Hall Farm, Suffolk
In most areas of life these days, youth is considered a good quality, and “oldness” – let’s call it seniority – is a bit frowned upon.
But in farming, it is often the older workers and farmers who have built up that priceless stock of knowledge, experience and skill that can only come from doing the job, day-in, day-out for many years.
If you want a good example of knowledge and experience, George Manning’s record would be pretty hard to beat.
“George’s devotion to the farm over 60 years is truly impressive. He has obviously been the backbone of this busy business for many years and is keen to carry on.”
Meurig Raymond, president, NFU
In fact, you would have to go back to 2 July 1954 if you wanted to witness George’s first day at Hall Farm, Fornham St Martin, near Bury St Edmunds in Suffolk. However, it is all as clear as day to him.
George had left school at 15 and went to work for Colonel Long, the grandfather of current owner Andrew Long. His father Tom also worked on the farm before him, so the association between the two families spans more than a century.
He has seen big changes in the farm since that time. Hall Farm was a 300ha mixed farm in those days, with corn, cattle and sheep the main enterprises and 19 people on the payroll.
Fast forward 60 years and the total area farmed is now 1,200ha, with just eight staff running it.
The emphasis has moved away from livestock to arable, with the main crops now being 12,500t of potatoes, 6,000t of onions, 12,000t of sugar beet, 3,000t of wheat and 1,000t of rape – a massive annual 34,000t of produce.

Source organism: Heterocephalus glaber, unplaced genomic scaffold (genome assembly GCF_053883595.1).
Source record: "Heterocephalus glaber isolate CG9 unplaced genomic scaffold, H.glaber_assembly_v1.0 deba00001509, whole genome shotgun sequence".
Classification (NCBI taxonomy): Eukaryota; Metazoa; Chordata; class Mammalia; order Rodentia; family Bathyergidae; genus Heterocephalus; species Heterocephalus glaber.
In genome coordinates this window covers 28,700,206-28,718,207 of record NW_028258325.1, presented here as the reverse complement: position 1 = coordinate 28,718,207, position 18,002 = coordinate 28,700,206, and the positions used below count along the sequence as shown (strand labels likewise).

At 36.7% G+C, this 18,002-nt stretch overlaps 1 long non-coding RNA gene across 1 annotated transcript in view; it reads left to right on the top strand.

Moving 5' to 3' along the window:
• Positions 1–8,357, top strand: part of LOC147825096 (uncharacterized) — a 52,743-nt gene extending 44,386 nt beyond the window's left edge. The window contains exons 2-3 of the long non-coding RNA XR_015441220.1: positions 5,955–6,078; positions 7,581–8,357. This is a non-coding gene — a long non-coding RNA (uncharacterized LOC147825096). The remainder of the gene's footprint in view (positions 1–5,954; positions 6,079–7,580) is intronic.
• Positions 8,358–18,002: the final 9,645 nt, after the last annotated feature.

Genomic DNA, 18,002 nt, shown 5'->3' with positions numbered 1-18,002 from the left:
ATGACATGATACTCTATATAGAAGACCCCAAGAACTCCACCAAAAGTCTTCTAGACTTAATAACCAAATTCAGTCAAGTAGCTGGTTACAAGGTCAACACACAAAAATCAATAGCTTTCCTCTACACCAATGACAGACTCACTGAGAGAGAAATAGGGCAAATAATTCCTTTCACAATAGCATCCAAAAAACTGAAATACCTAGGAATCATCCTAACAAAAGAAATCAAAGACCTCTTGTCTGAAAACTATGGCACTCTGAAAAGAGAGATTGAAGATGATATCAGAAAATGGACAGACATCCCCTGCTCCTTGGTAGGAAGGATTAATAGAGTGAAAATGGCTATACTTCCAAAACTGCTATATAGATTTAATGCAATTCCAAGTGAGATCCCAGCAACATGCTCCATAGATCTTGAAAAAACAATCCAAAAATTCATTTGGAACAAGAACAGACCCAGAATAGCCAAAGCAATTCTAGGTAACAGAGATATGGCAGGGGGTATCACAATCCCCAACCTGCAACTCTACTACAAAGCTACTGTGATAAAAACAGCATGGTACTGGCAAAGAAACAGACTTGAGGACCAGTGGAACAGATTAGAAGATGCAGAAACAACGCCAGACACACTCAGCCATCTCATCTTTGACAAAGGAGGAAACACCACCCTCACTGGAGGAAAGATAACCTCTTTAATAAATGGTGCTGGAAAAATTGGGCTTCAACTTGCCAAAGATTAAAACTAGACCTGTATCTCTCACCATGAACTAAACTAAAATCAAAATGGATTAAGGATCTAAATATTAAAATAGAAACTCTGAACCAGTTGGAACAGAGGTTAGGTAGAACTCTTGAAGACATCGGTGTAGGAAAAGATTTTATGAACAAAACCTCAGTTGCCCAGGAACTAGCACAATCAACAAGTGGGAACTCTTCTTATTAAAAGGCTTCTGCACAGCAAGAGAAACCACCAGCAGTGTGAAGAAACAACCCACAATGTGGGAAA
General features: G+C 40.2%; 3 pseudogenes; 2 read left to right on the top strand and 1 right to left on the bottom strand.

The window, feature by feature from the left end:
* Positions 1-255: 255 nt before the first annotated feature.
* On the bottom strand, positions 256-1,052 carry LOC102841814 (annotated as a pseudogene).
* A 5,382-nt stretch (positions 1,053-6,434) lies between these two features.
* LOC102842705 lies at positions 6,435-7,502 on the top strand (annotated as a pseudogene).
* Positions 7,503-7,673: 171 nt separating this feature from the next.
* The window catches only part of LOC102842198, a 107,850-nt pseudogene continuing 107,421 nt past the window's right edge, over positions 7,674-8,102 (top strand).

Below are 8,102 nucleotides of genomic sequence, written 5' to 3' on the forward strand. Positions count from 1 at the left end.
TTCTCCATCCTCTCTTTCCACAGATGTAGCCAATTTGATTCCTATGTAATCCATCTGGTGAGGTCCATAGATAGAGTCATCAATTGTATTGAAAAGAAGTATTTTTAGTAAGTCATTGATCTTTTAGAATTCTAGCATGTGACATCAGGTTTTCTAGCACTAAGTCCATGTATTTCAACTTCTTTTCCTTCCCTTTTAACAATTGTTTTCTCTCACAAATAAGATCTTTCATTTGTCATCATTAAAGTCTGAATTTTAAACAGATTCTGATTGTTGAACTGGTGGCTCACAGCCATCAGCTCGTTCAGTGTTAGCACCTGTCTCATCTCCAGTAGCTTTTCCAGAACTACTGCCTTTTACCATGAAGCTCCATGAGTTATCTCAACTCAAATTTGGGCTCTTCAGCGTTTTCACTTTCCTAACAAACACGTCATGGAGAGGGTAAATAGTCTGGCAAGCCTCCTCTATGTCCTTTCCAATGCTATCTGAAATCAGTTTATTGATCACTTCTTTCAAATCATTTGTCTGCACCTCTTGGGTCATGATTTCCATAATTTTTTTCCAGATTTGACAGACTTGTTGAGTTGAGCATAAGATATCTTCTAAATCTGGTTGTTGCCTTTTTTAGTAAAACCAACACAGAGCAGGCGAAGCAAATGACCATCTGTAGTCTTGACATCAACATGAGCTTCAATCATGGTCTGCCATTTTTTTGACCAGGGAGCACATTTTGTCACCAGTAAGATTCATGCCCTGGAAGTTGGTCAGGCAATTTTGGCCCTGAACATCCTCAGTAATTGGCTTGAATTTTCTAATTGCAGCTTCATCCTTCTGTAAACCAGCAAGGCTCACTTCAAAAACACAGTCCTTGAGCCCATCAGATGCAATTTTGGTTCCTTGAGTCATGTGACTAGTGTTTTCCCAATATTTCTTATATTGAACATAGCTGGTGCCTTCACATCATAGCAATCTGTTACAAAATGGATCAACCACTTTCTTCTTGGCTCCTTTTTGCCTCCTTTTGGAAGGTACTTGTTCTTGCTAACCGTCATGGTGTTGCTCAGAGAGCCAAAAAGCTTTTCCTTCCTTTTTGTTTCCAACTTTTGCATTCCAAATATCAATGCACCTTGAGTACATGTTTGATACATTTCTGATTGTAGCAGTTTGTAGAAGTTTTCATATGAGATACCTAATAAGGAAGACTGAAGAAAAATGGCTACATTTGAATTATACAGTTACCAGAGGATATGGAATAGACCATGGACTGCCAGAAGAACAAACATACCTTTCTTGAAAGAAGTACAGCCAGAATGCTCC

- 1,200ha, mainly down to potatoes, onions, wheat and rape
- 34,000t of produce grown every year
- 19 staff when George started. Eight now
- Impressive devotion to the farm over 60 years
- Extraordinary degree of organisation – never flustered
- A backbone of the business over many decades
So how does a 75-year-old fit in with this busy and thoroughly modern farming enterprise? The answer is – brilliantly.
George and the farm’s JCB do 1,600 hours a year – that’s an average of four-and-a-half hours a day, every day.
Co-ordinating 300t of incoming and outgoing crop each day could easily become a nightmare for lesser men, but George’s organisational skills mean it runs like a well-oiled machine.
He is always in at 6am during the potato harvest, says Mr Long.
“He never panics or gets in a flap, even if there is a queue of lorries waiting. In this game, if you panic, you’re lost. Also, everything he does, he does with care.
“George is also really good at encouraging younger members of staff,” he adds.
“He will let them make mistakes and then gently coach them on the right way to do it.”
For George himself, it is all second nature. His almost military-grade organisational skills have been honed over five decades and there is not much he doesn’t know.
He comes across as a modest chap, but there is a steeliness about him and he is obviously a stickler for organisation.
“I do get annoyed when people leave things about – they should be put back where they came from. Otherwise you can spend an hour looking for something,” George says.
Will he ever retire? He smiles. One day he will have to, he concedes, but that is still a long way off.
Staple Farm, Taunton
Graham has worked for Mark Pope since 1988. He is given a lot of responsibility and takes that role very seriously. His technical skills are second to none and he’s happy to turn his hand to any aspect of this very diversified farm business.
Lees Farm, Devon
Roger is a true all-rounder. He can turn his hand very ably to milking, looking after stock, machinery maintenance, feeding, chainsaw work, vaccination and AI. In fact, he does the work of two men, says boss Michael Williams.
“Farmers need a tough, versatile workhorse that can take on any job and do it well. That’s not too different from the candidates in this category, who brought skill and staying power to all the tasks they tackled.”
William Brown, general manager